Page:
INDEPENDENCE COUNTY, AR (KAIT) – Voters approved aquarter-cent sales tax five years ago to stimulate the economy in IndependenceCounty and create jobs.
During a special election, residents decided Tuesday thatenough was enough.
The Independence County clerk's office reported that nearlytwice as many people voted against the proposal to renew the economicdevelopment sales tax for another five years. The results showed that only 714voted in favor of the sales tax, while 1,349 opposed it.
Now that voters have decided not to reauthorize the salestax, many are wondering what happens next.
The county can keep collecting revenue from the economicdevelopment sales tax until April 1, 2014. Economic development officials said they'lluse that money to stay afloat a few more years, while they search for differentsources of funding.
"We are going to continue the program," said Larry Jones,the economic development director. "The program has about $2.3 million as wellas a 47-acre, partially developed business park, so we'll continue the programbased on the funds that we have."
Jones said the special election results did take him by surprise, but suggested that he can see why the tides turned against the tax.
"There's been a number of other local initiatives and salestaxes approved in Independence County at the county and the City of Batesvillelocal level," he said. "There was, I think, a general feeling that our salestax is just too high."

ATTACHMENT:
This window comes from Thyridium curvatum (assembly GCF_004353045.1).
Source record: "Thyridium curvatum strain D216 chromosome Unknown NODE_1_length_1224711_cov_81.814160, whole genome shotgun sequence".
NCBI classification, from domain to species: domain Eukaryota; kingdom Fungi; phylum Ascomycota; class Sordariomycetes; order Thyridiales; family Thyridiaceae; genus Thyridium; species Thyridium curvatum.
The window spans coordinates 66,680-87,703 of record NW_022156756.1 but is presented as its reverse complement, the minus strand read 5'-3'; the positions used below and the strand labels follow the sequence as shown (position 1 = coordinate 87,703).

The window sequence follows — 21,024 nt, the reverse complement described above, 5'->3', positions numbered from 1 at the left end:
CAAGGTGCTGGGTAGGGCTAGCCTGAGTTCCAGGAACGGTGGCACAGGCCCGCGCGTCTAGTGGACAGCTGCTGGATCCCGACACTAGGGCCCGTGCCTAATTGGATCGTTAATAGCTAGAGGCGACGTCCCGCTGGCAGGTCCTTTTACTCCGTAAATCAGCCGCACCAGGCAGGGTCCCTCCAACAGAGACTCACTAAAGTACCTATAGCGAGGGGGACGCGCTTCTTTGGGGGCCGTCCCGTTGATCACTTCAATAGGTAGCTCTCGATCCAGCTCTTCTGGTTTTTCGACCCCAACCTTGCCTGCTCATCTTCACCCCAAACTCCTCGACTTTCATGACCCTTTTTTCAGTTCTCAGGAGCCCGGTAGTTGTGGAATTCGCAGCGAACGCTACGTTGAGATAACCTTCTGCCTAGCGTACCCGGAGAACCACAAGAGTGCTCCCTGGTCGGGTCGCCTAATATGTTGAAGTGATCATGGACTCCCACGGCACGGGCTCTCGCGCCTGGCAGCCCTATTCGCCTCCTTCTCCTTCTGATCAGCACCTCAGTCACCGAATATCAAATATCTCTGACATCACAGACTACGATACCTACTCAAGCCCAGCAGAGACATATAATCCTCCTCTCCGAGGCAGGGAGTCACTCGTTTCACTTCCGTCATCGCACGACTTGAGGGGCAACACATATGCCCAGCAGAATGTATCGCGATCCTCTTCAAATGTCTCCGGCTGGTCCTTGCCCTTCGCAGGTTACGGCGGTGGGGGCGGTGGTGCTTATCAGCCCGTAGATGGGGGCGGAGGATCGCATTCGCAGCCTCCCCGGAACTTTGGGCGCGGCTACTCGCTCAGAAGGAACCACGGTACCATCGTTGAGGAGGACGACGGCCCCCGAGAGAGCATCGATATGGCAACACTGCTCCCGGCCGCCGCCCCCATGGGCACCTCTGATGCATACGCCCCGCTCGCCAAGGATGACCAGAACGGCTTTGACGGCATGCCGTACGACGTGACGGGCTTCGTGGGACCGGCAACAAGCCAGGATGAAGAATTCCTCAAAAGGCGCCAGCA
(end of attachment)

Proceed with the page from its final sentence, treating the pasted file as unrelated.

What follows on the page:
Anti-tax sentiment likely grew after voters approved twosales tax increases in 2012 – one to benefit the county's fire departments; theother to fund a new community center and sports complex in Batesville.
"All those initiatives have great value," Jones said, "butwhen you add them together, they create a total sales tax, which is burdensome."
Jones expects the economic development program to still runfor several years even after the sales tax is taken off the books.
"We'll have about $2.3 million in funds," he said, "so we'llcontinue to utilize those funds for economic development purposes as long asthey're available and then we'll be exploring other opportunities for funding."
Jones said the economic development commission will "probably"have to scale back some of the incentives that it has awarded in the past toattract new industry and help existing businesses grow.
"We respect the voters and their determination," he said, "andwe'll move forward with other sources of funding."
Jones also hinted there's a chance that supporters will tryto get the sales tax back on the ballot, but at a later time.
"That's really not been determined," he said. "That is apossibility, though."